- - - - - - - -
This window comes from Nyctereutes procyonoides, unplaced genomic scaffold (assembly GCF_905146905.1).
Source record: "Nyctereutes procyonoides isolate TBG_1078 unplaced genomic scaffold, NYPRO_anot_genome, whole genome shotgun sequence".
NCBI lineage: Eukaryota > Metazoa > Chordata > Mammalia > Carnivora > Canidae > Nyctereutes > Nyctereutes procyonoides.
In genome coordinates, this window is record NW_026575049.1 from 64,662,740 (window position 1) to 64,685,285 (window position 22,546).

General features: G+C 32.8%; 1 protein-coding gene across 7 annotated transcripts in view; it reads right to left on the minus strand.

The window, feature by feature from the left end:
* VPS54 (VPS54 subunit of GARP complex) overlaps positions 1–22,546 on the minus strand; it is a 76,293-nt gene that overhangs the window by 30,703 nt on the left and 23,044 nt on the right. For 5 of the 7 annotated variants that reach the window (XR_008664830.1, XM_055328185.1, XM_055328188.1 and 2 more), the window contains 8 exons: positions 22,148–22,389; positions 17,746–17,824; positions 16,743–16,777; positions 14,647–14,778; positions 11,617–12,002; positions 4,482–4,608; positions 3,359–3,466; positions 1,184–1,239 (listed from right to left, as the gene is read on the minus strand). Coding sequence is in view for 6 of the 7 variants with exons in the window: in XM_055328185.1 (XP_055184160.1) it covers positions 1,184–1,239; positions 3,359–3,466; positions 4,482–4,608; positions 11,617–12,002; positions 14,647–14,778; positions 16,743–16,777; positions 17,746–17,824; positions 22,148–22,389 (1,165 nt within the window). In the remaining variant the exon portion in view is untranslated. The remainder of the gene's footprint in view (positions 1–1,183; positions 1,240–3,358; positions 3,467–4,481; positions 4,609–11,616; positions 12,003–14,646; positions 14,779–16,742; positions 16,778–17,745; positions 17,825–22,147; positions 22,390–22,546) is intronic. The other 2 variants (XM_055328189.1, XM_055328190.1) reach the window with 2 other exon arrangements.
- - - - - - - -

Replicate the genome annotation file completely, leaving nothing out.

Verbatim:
This window comes from Nyctereutes procyonoides, unplaced genomic scaffold (assembly GCF_905146905.1).
Source record: "Nyctereutes procyonoides isolate TBG_1078 unplaced genomic scaffold, NYPRO_anot_genome, whole genome shotgun sequence".
NCBI lineage: Eukaryota > Metazoa > Chordata > Mammalia > Carnivora > Canidae > Nyctereutes > Nyctereutes procyonoides.
In genome coordinates, this window is record NW_026575049.1 from 64,662,740 (window position 1) to 64,685,285 (window position 22,546).

General features: G+C 32.8%; 1 protein-coding gene across 7 annotated transcripts in view; it reads right to left on the minus strand.

The window, feature by feature from the left end:
* VPS54 (VPS54 subunit of GARP complex) overlaps positions 1–22,546 on the minus strand; it is a 76,293-nt gene that overhangs the window by 30,703 nt on the left and 23,044 nt on the right. For 5 of the 7 annotated variants that reach the window (XR_008664830.1, XM_055328185.1, XM_055328188.1 and 2 more), the window contains 8 exons: positions 22,148–22,389; positions 17,746–17,824; positions 16,743–16,777; positions 14,647–14,778; positions 11,617–12,002; positions 4,482–4,608; positions 3,359–3,466; positions 1,184–1,239 (listed from right to left, as the gene is read on the minus strand). Coding sequence is in view for 6 of the 7 variants with exons in the window: in XM_055328185.1 (XP_055184160.1) it covers positions 1,184–1,239; positions 3,359–3,466; positions 4,482–4,608; positions 11,617–12,002; positions 14,647–14,778; positions 16,743–16,777; positions 17,746–17,824; positions 22,148–22,389 (1,165 nt within the window). In the remaining variant the exon portion in view is untranslated. The remainder of the gene's footprint in view (positions 1–1,183; positions 1,240–3,358; positions 3,467–4,481; positions 4,609–11,616; positions 12,003–14,646; positions 14,779–16,742; positions 16,778–17,745; positions 17,825–22,147; positions 22,390–22,546) is intronic. The other 2 variants (XM_055328189.1, XM_055328190.1) reach the window with 2 other exon arrangements.